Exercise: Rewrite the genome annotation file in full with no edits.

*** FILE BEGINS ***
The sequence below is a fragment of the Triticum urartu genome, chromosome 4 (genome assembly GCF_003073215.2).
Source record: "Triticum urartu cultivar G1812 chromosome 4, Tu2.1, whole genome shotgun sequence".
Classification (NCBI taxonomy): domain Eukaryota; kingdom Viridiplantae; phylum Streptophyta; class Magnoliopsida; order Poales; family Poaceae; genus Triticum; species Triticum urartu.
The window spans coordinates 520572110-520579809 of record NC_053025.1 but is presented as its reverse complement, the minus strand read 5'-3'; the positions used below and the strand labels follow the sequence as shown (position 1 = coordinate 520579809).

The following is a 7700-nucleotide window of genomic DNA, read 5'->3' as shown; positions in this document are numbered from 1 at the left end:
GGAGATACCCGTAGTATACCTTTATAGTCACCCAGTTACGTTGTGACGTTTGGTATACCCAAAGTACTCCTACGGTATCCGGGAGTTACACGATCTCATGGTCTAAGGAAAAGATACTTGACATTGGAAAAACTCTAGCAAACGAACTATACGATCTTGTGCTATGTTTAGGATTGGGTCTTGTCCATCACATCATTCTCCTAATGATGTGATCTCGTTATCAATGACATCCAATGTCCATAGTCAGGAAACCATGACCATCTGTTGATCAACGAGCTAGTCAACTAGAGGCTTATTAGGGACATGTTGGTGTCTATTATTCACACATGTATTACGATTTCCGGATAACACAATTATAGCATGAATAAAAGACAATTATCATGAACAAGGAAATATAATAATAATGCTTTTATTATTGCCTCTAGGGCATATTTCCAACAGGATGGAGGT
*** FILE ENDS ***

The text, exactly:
The sequence below is a fragment of the Triticum urartu genome, chromosome 4 (genome assembly GCF_003073215.2).
Source record: "Triticum urartu cultivar G1812 chromosome 4, Tu2.1, whole genome shotgun sequence".
Classification (NCBI taxonomy): domain Eukaryota; kingdom Viridiplantae; phylum Streptophyta; class Magnoliopsida; order Poales; family Poaceae; genus Triticum; species Triticum urartu.
The window spans coordinates 520572110-520579809 of record NC_053025.1 but is presented as its reverse complement, the minus strand read 5'-3'; the positions used below and the strand labels follow the sequence as shown (position 1 = coordinate 520579809).

The following is a 7700-nucleotide window of genomic DNA, read 5'->3' as shown; positions in this document are numbered from 1 at the left end:
GGAGATACCCGTAGTATACCTTTATAGTCACCCAGTTACGTTGTGACGTTTGGTATACCCAAAGTACTCCTACGGTATCCGGGAGTTACACGATCTCATGGTCTAAGGAAAAGATACTTGACATTGGAAAAACTCTAGCAAACGAACTATACGATCTTGTGCTATGTTTAGGATTGGGTCTTGTCCATCACATCATTCTCCTAATGATGTGATCTCGTTATCAATGACATCCAATGTCCATAGTCAGGAAACCATGACCATCTGTTGATCAACGAGCTAGTCAACTAGAGGCTTATTAGGGACATGTTGGTGTCTATTATTCACACATGTATTACGATTTCCGGATAACACAATTATAGCATGAATAAAAGACAATTATCATGAACAAGGAAATATAATAATAATGCTTTTATTATTGCCTCTAGGGCATATTTCCAACAGGATGGAGGT